To say that George Calienes is well versed in international business would be an understatement. Before becoming senior vice president of Latin American operations for heating, ventilation, and air conditioning (HVAC) giant McQuay International, a Daikin Industries subsidiary, he worked for Mitsubishi Electric, an experience that plunged him into the international business pool feet first.
So imagine this: you’re a young man of 25 who’s been hired by Mitsubishi, a company entering the US market for the first time. Not only that, but they’re also making the transition from heating and ventilation to air conditioning. Things are changing rapidly and you’re in the middle of it; you can simply survive or prove that you’re cut out for conducting business abroad. Calienes ended up thriving, but it wasn’t easy.
“I began traveling to Japan very young and it opened up a new world to me in terms of culture, business practices, food, and language,” Calienes says. “My first business trip served as my ‘how to’ when it came to conducting myself on an international stage. Activities like booking flights, gaining visas, navigating local trains, and figuring out public transportation were all intimidating.”
Initially, Calienes was unaware that his first business trip abroad was doubling as a cultural rite of passage, one in which his employers were literally testing his ability to adapt in a completely unfamiliar setting. Upon landing in Tokyo, he was given the assignment of traveling to Mitsubishi’s major factory in the city of Shizouka, which required him to find the bus station that would take him to the train station that would eventually lead him to Shizouka. If he made it, someone from the company would be waiting for him at the Shizouka train station.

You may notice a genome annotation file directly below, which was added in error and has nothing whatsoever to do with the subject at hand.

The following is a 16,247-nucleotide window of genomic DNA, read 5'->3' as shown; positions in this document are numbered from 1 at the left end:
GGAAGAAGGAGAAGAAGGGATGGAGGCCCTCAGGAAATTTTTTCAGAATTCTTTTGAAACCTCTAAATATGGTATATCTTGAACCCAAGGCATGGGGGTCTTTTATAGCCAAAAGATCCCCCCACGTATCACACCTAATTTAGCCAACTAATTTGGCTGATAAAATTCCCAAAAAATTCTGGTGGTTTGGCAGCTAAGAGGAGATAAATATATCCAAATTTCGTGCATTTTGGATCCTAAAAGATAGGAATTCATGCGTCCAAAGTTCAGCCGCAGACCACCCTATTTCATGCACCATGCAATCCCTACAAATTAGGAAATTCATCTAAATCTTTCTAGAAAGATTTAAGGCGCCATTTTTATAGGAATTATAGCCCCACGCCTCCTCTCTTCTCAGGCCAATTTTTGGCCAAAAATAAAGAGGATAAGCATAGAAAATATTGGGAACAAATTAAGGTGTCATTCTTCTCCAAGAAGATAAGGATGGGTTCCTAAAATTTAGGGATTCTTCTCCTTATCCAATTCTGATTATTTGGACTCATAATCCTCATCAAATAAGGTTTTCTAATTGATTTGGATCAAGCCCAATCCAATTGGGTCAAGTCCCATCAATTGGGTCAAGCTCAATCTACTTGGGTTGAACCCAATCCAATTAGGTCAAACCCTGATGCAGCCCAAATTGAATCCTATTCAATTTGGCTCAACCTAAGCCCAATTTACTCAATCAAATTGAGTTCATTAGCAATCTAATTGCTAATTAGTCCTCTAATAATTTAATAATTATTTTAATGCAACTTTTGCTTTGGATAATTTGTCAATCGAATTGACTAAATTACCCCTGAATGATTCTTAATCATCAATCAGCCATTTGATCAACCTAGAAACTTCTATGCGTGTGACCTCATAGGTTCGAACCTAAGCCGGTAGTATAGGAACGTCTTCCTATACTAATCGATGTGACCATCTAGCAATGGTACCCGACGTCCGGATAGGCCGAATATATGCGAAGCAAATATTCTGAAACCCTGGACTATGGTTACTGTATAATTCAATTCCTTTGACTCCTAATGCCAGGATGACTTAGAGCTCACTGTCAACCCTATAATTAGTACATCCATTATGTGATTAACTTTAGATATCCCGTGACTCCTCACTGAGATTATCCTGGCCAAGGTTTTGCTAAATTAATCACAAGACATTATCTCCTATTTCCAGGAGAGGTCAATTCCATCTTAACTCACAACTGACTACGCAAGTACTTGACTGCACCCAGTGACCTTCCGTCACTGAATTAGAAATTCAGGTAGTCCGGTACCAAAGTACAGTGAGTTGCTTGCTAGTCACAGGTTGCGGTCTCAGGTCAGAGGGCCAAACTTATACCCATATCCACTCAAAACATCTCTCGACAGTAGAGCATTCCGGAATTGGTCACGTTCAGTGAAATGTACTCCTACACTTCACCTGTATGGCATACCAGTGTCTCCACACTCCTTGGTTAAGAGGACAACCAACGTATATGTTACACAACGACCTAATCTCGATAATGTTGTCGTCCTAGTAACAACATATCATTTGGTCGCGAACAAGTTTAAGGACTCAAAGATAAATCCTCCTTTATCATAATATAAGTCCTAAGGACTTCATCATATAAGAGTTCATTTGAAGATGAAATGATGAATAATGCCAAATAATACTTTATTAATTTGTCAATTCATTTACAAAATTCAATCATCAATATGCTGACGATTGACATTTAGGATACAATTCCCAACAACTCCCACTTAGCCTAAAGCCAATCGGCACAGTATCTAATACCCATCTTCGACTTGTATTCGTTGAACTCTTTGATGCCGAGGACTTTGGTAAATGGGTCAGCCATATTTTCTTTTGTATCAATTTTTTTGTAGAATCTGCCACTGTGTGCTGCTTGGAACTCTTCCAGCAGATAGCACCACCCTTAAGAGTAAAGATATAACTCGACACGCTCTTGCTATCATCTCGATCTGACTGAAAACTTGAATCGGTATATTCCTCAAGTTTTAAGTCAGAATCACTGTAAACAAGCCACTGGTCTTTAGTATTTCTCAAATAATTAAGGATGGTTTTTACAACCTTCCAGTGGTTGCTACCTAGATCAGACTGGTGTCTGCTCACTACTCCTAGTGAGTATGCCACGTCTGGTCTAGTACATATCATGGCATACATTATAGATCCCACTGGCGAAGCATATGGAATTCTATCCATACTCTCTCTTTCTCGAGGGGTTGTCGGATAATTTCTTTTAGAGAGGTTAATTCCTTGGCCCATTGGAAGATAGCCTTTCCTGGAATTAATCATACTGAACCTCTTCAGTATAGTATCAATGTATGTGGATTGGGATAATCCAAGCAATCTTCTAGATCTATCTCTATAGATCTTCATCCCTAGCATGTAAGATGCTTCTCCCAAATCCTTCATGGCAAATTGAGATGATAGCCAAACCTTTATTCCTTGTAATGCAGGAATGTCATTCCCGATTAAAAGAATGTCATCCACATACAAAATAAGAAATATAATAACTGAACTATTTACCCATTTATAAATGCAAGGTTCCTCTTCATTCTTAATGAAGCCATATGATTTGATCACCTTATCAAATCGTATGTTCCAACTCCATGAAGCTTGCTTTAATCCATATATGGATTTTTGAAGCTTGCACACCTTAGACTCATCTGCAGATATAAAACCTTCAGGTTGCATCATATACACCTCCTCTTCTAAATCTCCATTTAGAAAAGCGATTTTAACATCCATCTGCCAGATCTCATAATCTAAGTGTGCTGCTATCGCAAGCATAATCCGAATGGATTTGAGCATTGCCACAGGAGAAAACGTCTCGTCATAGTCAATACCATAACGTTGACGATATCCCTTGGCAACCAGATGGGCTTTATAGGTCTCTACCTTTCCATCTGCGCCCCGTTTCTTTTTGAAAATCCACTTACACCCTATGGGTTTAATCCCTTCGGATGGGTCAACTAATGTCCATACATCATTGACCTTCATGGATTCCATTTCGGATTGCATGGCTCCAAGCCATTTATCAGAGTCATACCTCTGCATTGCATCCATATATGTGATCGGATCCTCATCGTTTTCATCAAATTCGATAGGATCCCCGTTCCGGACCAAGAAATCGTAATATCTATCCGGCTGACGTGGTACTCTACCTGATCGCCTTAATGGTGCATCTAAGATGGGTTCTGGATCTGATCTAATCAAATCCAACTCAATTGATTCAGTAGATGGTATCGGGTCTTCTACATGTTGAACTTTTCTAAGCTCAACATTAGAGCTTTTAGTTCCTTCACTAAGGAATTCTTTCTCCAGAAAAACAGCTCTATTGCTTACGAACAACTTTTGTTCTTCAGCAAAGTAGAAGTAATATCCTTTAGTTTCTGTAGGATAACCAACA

“At the time, there were no English signs in Japan and I had to interpret the Kanji symbols and ask locals for directions. Thousands of people were rushing by me at the Tokyo train station. It was crazy,” Calienes says. “This was a major cultural learning experience for me and quite challenging, as Mitsubishi was not used to the US way of doing business and I was not accustomed to Japanese culture.”
Eventually Calienes found a young girl who spoke English and she was able to direct him to the bullet train. The station names were also in Japanese, so Calienes had to make sure to follow the girl’s advice and get off at the fifth station, but he was so jet lagged that he fell asleep on the train, which travels at close to 200 mile per hour. “I woke up in a panic not knowing how many stops had gone by, but in the end I made it to the right station and someone from the company was there to greet me. I had passed my first test,” Calienes says.
Needless to say, his new role with McQuay isn’t quite as intense, but the trial by fire approach taught Calienes many valuable lessons about being able to adjust in a new environment; it taught him the importance of thinking on his feet and broadening his decidedly American perspective. The senior vice president of Latin American operations didn’t realize how deeply ingrained his business approach was until he did business in Japan and realized that the American way of doing things can sometimes come across as cold and abrupt.
“In general, doing business on an international scale is a big challenge, especially when you are brought up in the US and work in the domestic North American market,” Calienes says. “You have to adapt to local customs, not think locals will adapt to your policies and practices, which may be normal in the US but not in international settings. For example, there might be less focus on contracts and lawyers and more focus on a handshake and keeping your word. These are the types of things you have to learn to succeed.”